Dale Culpepper

Henry and Laura are a married couple in their early 30s. Laura is weak and sickly, either from depression or exhaustion. She rarely gets out of bed. Henry is preoccupied with the vivid dreams he’s been having for months now. Dreams that keep him from sleeping through the night. Visions, really. Such as the one about an old man clinging to the shin of a giant child who is trampling a small town. And the one of a little girl who must keep scooping hundreds and hundreds of dead goldfish from a pond.
To get these dreams and others like them out of his head, Henry spends his sleepless nights jotting them down on sheets from a memo-pad and storing them away in a shoebox. Henry doesn’t share any of this with Laura. She simply thinks he has insomnia.

At work Henry spends a lot of time poring over torn paper towels and phonebook pages on which he’s scribbled these dreams. He talks with a co-worker who claims to be familiar with dream interpretation and he thumbs through books at the library– writings from Freud and Jung, even poems by William Blake.

At home Henry discovers that his sickly wife has been trying to get some work done, looking over the blueprints of a new building she is helping to design. They discuss moving his desk into the guest room and about going to church this Sunday, which is Easter. Henry doesn’t want to do either.

In the middle of the night Laura rises to find Henry in the den, the coffee table littered with scraps of Henry’s dreams. She notices his poor attempt to draw one of them. The two argue about moving the desk, something Laura wants to do right then. Henry finally relents.

Despite the bulk and weight of the thing and Laura’s frailty, the two are able to slide the desk into the guest room, which we see obviously was at one time decorated for a son they either had or were to have had. And Henry sees, for the first time, Laura’s struggle to fight her depression and the physical exhaustion it has caused.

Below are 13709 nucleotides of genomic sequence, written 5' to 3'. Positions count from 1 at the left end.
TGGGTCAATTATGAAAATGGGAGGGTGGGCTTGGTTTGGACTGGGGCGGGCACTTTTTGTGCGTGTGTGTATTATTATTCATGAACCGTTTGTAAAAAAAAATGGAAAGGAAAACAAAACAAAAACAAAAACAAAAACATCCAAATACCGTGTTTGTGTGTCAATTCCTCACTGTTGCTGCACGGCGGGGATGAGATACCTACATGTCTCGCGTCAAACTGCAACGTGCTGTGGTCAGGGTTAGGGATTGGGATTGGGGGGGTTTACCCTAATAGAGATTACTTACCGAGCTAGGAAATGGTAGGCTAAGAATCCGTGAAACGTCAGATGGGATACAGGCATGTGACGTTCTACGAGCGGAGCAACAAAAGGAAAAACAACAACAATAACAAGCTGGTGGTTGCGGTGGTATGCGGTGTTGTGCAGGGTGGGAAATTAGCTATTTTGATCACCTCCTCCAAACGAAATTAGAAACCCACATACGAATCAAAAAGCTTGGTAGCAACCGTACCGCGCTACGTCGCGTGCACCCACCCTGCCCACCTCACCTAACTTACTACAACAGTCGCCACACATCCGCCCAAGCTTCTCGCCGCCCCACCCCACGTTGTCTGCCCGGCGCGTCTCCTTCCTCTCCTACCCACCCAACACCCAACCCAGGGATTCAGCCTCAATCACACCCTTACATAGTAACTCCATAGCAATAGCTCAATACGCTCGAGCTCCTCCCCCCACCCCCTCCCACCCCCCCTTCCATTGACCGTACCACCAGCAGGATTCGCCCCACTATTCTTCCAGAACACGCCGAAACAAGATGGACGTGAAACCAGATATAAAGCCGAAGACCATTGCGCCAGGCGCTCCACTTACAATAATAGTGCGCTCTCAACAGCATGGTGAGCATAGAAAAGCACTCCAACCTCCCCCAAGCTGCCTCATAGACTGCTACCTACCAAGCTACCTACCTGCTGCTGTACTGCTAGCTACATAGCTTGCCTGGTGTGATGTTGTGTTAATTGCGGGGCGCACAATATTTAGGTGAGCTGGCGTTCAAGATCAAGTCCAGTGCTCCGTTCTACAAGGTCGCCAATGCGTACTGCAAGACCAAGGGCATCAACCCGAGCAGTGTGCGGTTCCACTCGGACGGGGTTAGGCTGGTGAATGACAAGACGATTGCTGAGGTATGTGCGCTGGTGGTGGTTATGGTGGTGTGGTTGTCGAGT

At the sunrise service at church, Henry sleeps while the minister speaks on the story of the Resurrection. Laura nudges him awake and he recalls the dream he was just having. He starts jotting like mad on the back of the church program until Laura stops him. She reads what he’s written, then draws it: A picture of Jesus’ face with his tomb for one eye and the stone for the other, so that it looks like he’s winking.

Afterwards, in the park, Laura asks Henry what else he dreams. Back home in the garage Henry finds a glass jar filled with old dreams he’d written down and sealed up. He breaks the jar and goes inside, where Laura sits drawing. On the tables, across the floor, and on the walls are dozens of Henry’s dreams that his wife has drawn. Art, really. Simple. Beautiful.

The next morning Henry wakes, having slept through the night for the first time in months. Laura is not in bed. Henry finds her instead in the guest room where she’s been covering the baby-blue walls with primer. She looks almost healthy for once. Then, behind the door, on an easel, Henry discovers a watercolor painting of himself sleeping through the night. Dreaming.

Copyright 2006 Dale Culpepper
All Rights Reserved